In the summer I wrote from Ireland of the Biblical rain we had one day that engorged the streams coming down from the hills and coloured the water a dirty brown. That was nothing compared to the rain we had on Christmas Day last week.
We heard it during the night hammering down on the roof of the house. The rain had quietened in the morning but now we could hear the sound of the stream that ran down the side of the house which had been transformed from a gentle trickle into a thick deep ugly torrent that spilled angrily over its banks and flattened the grass and weeds that ran alongside.
It was Christmas Day and so the rain didn’t matter too much as we were going to be spending the day inside eating and drinking and opening some presents. I had squeezed into one of our bags some packs of Gubbeen bacon from the stash I keep in the freezer at home. We had that for breakfast and it was good to have that reminder of summer and Ireland.
As we moved on from breakfast I started on lunch. The rain abated slightly over the morning and the stream calmed down and it looked as if we were over the worse.
Suckling pig had still been an option until some of the younger members of the group were in the supermarket and saw them on the counter and it dawned on them that suckling pig was baby pig. There was a chorus of complaint and so I went back to my original plan which was to make a vast dish of lamb with honey sauce. The recipe is from Claudia Roden’s book of Spanish cooking and seemed particularly apt given where we were.
It is simple enough to make.
Fry some finely chopped onions in olive oil a heavy dish that will be large enough to take the lamb.
Once the onions are done remove them with a slotted spoon and put to one side. Then brown the lamb in the pan – adding more oil if needed.
I used up two shoulders of lamb which I cut up into large chunks. I kept the bones to throw in as well.
Once the lamb was browned I added the best part of a bottle of wine wine, three tablespoons of runny orange honey, a couple of teaspoons of paprika and salt and pepper. The onions were then tipped back in and the pan was topped with water. All that was left for a couple of hours to simmer quietly whilst we opened some presents.
In the meantime the rain had started up again hammering down in grey droves seemingly boiled up from the hills and mountains that surrounded the house. The stream was rising again and soon is was higher than it had been in the morning. There was a flash of light and a rumble of thunder still some distance away.
There was another flash of light and this time the thunder came straight after and was directly over the house and the noise of it shocked us out of the festival spirit. The lights in the house flickered briefly and then all went off. The electricity had gone.
The male members took charge and there was a frantic scrambling around for candles and fuse boxes. There was nothing to be done with the fuse boxes and it soon became apparent that it was not just us who was without electricity – the power cut was general over the area. Instructions were shouted not to use up the candles until it really got dark.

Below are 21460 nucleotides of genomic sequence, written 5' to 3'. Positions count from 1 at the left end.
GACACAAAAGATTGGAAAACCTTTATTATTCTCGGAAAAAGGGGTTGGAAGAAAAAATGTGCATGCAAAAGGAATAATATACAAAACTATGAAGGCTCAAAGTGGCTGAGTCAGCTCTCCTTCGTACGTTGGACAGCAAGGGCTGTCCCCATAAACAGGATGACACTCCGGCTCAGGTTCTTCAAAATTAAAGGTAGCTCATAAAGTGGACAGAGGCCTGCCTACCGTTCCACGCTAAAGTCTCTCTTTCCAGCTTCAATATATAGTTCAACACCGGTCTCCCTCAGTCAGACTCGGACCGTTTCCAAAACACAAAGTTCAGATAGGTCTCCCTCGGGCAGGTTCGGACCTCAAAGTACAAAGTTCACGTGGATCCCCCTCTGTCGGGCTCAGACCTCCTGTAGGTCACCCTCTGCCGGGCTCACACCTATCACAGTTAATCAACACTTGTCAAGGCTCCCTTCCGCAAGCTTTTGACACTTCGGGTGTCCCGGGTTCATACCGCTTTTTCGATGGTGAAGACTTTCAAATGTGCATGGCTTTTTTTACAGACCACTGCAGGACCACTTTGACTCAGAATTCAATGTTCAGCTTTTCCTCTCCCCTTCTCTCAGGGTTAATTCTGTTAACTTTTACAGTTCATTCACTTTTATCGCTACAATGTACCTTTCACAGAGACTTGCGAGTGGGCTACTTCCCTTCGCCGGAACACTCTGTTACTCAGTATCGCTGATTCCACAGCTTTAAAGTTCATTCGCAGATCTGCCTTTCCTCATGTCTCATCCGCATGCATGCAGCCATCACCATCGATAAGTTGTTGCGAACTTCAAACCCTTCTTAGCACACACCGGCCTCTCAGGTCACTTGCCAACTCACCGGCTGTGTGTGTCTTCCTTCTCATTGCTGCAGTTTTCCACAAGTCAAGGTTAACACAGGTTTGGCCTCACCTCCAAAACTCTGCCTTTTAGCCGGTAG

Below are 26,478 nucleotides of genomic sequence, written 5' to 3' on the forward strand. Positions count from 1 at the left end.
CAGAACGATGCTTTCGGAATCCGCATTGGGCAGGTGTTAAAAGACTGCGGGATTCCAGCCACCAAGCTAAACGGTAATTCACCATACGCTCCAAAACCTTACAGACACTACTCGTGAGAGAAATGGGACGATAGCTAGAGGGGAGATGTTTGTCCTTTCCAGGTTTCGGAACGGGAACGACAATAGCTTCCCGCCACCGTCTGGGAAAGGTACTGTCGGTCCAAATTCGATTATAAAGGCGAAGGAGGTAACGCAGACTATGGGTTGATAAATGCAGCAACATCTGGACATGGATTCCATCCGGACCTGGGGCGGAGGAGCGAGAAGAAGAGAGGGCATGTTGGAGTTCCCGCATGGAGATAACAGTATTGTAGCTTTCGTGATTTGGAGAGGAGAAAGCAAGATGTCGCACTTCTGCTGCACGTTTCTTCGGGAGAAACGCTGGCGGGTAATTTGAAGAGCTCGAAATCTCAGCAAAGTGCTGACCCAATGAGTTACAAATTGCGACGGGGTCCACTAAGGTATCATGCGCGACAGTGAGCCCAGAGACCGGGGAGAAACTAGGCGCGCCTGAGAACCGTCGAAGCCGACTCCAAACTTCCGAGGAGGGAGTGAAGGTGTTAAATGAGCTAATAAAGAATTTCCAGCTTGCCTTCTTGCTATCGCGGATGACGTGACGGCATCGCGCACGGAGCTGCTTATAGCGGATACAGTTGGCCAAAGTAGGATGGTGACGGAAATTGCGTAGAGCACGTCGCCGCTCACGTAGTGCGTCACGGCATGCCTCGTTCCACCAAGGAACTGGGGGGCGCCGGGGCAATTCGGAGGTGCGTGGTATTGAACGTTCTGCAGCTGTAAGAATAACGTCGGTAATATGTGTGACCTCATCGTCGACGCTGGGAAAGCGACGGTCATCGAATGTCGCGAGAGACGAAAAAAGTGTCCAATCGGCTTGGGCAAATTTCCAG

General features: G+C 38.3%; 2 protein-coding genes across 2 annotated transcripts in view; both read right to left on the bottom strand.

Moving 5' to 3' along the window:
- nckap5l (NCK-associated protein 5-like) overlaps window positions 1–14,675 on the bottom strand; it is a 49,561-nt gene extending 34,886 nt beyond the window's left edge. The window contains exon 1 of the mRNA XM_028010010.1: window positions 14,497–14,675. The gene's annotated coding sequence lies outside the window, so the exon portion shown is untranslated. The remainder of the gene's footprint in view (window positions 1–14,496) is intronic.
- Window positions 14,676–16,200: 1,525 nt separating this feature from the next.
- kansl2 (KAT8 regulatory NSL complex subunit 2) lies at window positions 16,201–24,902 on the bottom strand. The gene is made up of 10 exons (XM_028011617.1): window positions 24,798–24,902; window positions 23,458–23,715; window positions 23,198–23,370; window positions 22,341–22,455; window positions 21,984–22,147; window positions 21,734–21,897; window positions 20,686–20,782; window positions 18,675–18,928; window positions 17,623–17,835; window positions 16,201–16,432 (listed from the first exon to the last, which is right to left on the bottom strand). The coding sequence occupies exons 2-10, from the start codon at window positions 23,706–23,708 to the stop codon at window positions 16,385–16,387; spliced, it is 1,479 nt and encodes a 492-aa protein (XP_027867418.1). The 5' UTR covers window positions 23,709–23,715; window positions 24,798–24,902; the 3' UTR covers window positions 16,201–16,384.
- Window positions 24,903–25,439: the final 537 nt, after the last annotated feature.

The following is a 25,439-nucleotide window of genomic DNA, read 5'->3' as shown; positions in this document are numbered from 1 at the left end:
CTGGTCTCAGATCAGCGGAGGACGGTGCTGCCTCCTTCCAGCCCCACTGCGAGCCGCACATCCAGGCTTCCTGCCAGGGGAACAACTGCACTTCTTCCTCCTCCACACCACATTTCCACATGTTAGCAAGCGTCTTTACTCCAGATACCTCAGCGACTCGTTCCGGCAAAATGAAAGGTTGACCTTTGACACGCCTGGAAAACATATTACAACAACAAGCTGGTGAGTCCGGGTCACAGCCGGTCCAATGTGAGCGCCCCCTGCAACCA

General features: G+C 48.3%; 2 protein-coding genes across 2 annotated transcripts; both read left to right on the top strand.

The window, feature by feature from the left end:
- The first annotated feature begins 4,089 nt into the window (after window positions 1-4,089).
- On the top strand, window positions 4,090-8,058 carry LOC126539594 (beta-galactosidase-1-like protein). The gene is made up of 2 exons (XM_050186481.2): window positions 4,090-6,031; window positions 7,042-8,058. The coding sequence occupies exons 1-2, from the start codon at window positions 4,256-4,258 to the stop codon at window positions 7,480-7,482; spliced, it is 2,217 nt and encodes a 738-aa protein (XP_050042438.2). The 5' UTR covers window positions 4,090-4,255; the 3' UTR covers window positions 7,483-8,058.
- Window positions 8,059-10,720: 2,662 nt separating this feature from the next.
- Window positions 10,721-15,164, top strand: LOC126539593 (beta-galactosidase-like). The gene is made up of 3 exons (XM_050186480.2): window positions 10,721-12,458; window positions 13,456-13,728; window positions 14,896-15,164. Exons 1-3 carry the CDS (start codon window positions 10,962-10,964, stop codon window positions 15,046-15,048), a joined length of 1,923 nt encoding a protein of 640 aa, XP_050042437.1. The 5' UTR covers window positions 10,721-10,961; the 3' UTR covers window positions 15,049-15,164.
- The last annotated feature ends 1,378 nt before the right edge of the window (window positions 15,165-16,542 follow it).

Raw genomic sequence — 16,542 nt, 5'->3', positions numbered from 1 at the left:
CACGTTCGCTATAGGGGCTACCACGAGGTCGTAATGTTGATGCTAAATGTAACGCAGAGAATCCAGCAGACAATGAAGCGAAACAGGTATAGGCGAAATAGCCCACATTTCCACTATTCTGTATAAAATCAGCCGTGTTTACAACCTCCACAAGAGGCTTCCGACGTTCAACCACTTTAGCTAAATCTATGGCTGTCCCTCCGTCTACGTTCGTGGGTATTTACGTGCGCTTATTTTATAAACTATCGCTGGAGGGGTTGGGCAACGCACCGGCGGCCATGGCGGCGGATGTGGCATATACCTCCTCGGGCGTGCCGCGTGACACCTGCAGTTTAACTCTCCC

The rain was coming down more fiercely now and was mixed up with slushy hail. The house was built on a slope with a steep drive that ran down to the front door where there was a step up of about eight inches. Brown water streamed down the drive and gathered down by the front door where is quickly rose so that it was lapping at the top of step to get into the house.
We measured the rising stream and in the meantime I continued to cook. Fortunately the oven was gas fired and the only thing I lacked was light as the kitchen area was in a dark part of the house. There was a door I could open to let it some of the grey light from outside but every time someone passed it and saw it open they closed it again. So my cooking became a small battle between me and the need for light and the door closers.
We started with Padron Peppers which I flash fried in olive oil with a seasoning of salt. They were some of the best Padron Peppers I have had, firm and sweet.
We then had two different types of prawn. First the Galares, the ones that looked as if they had been hit with a frying pan and then normal looking prawns about an inch long, all fried in oil with garlic, salt and plenty of pepper.
Alongside all that we had plates of Iberico ham, lomo pork and chorizo sausage.
The only things that were not a success were the boquorones which I tried to fry with too little oil so they ended up being boiled.
The electricity came back on after two hours and we ate the lamb at about 4.30. Thirty minutes later than the time I said it would be ready by.
We ate the lamb with patatas bravas and plates of salad. There was a roast chicken as well for those who didn’t eat lamb and a chestnut loaf for those who didn’t eat lamb and chicken.
Then there was dancing.